Definitions

Schwa

Schwa

[shwah]

In linguistics, specifically phonetics and phonology, schwa can mean the following:

  • An unstressed and toneless neutral vowel sound in any language, often but not necessarily a mid-central vowel. Such vowels are often transcribed with the symbol <ə>, regardless of their actual phonetic value.
  • The mid-central vowel sound (rounded or unrounded) in the middle of the vowel chart, stressed or unstressed. In IPA phonetic transcription, it is written as the phone [ə]. In this case the term mid-central vowel may be used instead of schwa to avoid ambiguity.
  • The Latin letter ə and the Cyrillic letter ә (see their respective articles).

The term

The word "schwa" is from the Hebrew word שְׁוָא (šĕwā’, ), meaning "nought"—it originally referred to one of the niqqud vowel signs used with the Hebrew alphabet, which looks like dots under a letter ("ְ") and which in modern Hebrew is pronounced either [ɛ] or not at all. This sign has two uses: one to indicate the phoneme /e/ and one to indicate the complete absence of a vowel. These uses do not conflict because schwa is, in Hebrew, an epenthetic vowel, the equivalent of no vowel at all.

Schwa as a neutral vowel

Sometimes the term "schwa" is used for any epenthetic vowel, even though different languages use different epenthetic vowels (e.g., the Navajo epenthetic vowel is [i].

Schwa is the most common vowel sound in English, a reduced vowel in many unstressed syllables, especially if syllabic consonants are not used:

  • like the 'a' in about [əˈbaʊt]
  • like the 'e' in taken [ˈteɪkən]
  • like the 'i' in pencil [ˈpɛnsəl]
  • like the 'o' in eloquent [ˈɛləkwənt]
  • like the 'u' in supply [səˈplaɪ]
  • like the 'y' in sibyl [ˈsɪbəl]

Many British English (BrE) dialects have two schwa sounds, whereas many American English (AmE) dialects have only one. Schwa is a very short neutral vowel sound, and like all vowels, its precise quality varies depending on the adjacent consonants. In most varieties of English, schwa mostly occurs in unstressed syllables (exceptions include BrE concerted), but in New Zealand English and South African English the high front lax vowel (as in the word bit) has shifted open and back to sound like schwa, and these dialects include both stressed and unstressed schwas. In General American, schwa is one of the two vowel sounds that can be rhotacized. This sound is used in words with unstressed "er" syllables, such as dinner.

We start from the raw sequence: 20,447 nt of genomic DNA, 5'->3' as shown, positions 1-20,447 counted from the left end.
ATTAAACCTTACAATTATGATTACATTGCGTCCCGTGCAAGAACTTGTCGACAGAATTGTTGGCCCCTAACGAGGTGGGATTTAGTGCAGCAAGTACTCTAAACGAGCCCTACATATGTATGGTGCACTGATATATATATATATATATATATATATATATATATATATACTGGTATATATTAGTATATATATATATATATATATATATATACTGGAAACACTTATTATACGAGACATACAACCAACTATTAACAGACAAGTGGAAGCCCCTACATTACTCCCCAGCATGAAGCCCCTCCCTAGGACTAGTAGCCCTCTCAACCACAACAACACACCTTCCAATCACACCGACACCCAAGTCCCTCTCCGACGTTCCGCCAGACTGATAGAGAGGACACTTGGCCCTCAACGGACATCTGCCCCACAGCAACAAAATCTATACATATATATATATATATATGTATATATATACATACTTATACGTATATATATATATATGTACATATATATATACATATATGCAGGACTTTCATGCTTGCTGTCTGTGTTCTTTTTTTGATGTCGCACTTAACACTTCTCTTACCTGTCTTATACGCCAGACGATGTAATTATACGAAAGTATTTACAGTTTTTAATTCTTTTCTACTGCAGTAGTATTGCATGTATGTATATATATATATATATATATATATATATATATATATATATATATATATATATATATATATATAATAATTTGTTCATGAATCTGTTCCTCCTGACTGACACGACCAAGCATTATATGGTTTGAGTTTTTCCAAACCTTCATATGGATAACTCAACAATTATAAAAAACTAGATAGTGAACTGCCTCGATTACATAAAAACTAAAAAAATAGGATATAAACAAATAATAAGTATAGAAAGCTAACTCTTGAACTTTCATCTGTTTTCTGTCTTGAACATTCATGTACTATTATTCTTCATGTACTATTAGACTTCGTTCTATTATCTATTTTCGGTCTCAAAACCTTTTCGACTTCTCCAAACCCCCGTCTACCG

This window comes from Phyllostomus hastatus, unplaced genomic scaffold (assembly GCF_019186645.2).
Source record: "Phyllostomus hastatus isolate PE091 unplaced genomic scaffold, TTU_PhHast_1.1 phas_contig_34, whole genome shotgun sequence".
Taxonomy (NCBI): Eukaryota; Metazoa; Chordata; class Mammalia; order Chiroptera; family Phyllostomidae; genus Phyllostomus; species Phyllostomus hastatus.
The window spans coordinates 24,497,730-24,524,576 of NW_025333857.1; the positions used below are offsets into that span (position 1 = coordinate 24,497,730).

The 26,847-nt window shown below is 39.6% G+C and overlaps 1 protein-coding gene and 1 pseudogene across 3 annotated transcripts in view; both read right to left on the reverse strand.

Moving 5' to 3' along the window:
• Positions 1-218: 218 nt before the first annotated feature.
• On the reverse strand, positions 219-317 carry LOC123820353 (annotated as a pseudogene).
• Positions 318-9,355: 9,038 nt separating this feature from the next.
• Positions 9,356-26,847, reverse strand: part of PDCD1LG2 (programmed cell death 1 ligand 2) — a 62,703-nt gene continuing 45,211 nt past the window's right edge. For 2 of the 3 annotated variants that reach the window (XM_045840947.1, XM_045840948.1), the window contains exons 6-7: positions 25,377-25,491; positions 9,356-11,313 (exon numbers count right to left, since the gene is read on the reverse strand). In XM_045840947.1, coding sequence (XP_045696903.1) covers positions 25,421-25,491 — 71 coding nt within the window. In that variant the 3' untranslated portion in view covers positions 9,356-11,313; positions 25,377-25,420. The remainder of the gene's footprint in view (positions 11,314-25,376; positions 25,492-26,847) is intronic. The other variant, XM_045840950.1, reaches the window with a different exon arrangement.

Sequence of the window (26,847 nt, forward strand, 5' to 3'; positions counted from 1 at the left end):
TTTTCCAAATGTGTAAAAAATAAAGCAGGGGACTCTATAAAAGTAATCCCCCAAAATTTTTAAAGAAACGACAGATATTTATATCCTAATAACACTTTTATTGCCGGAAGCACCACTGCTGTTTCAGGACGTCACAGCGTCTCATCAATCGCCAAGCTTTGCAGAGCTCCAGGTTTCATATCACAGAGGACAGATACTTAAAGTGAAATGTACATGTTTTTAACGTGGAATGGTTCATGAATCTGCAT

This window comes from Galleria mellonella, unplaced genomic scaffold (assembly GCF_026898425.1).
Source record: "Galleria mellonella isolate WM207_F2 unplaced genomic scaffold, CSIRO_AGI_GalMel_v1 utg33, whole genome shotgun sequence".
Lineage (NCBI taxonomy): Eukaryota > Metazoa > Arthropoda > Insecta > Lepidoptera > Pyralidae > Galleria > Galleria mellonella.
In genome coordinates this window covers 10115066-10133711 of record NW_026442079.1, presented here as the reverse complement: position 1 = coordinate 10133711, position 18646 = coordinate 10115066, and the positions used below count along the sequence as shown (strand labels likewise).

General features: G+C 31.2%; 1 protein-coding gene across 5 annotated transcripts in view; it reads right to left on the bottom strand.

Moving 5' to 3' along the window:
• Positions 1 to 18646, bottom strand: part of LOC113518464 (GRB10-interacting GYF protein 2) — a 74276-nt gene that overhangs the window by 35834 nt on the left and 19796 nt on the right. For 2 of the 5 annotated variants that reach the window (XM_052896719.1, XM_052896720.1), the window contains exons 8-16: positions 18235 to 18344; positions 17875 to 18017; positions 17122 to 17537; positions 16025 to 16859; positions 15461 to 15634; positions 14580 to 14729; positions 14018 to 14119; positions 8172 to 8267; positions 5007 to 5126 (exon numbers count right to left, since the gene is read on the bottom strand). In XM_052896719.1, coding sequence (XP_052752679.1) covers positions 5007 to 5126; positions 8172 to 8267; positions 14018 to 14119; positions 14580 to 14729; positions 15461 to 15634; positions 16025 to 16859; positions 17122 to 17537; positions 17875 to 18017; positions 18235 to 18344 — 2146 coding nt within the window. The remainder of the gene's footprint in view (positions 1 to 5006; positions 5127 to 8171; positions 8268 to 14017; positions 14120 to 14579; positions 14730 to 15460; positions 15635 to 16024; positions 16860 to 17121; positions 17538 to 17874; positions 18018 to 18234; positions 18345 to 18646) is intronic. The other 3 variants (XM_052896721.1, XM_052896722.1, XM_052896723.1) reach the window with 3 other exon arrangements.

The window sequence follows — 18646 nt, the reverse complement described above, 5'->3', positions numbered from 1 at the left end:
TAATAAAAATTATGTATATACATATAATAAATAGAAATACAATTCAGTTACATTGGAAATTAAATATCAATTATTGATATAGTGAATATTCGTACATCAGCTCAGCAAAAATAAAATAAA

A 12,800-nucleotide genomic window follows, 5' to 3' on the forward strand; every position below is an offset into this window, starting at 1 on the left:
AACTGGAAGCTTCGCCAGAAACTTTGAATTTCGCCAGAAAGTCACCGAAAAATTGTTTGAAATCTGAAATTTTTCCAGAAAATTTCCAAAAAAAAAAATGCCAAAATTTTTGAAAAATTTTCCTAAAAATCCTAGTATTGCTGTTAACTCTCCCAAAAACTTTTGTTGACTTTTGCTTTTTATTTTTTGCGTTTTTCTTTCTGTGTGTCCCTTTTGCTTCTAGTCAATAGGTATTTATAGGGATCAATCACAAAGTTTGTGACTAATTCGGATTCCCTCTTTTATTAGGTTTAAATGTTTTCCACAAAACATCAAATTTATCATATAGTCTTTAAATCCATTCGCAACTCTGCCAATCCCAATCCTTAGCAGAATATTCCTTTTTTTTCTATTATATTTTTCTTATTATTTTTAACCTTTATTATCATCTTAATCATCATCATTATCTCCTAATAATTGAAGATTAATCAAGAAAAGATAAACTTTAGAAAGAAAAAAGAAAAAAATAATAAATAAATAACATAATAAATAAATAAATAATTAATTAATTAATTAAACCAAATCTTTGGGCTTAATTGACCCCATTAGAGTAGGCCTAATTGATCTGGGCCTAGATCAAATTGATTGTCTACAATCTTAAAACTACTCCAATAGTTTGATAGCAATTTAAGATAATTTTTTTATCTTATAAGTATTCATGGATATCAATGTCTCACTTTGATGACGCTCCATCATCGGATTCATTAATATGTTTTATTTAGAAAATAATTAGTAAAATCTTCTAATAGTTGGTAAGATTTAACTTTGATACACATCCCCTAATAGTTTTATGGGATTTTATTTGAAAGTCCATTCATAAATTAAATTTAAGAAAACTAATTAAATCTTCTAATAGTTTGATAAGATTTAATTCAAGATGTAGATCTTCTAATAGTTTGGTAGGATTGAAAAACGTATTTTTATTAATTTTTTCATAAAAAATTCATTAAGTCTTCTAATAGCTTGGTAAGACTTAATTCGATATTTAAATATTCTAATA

Quite a few languages have a sound similar to schwa. It is similar to a short French unaccented e, which in that language is rounded and less central, more like an open-mid or close-mid front rounded vowel. It is almost always unstressed, though Albanian, Bulgarian, and Afrikaans are three languages that allow stressed schwas. Many Caucasian languages and some Uralic languages (e.g. Komi) also use phonemic schwa, and allow schwas to be stressed. In Dutch, the vowel of the suffix -lijk, as in waarschijnlijk (probably) is pronounced as a schwa. In the Eastern dialects of Catalan, including the standard language variety, based in the dialect spoken in and around Barcelona, an unstressed "a" or "e" is pronounced as a schwa (called "vocal neutra", "neutral vowel"). In the dialects of Catalan spoken in the Balearic Islands, a stressed schwa can occur. Stressed schwa can occur in Romanian as in mătură [ˈməturə] ('broom').

Other characters used to represent this sound include ը in Armenian, ă in Romanian, and ë in Albanian and Turoyo. In Bulgarian Cyrillic, the letter ъ is used.

Schwa indogermanicum

The term "schwa" is also used for vowels of uncertain quality (rather than neutral sound) in the reconstructed Proto-Indo-European language. It was observed that, while for the most part a in Latin and Ancient Greek corresponds to a in Sanskrit, there are instances where Sanskrit has i while Latin and Greek have a, such as pitar (Sanskrit) vs pater (Latin and Ancient Greek). This postulated "schwa indogermanicum" evolved into the theory of the so-called laryngeals. Most scholars of Proto-Indo-European would now postulate three different phonemes rather than a single indistinct schwa. Some scholars postulate yet more, to explain further problems in the Proto-Indo-European vowel system. Most reconstructions of *-ə- in older literature would correspond to *-h2- in contemporary notation.

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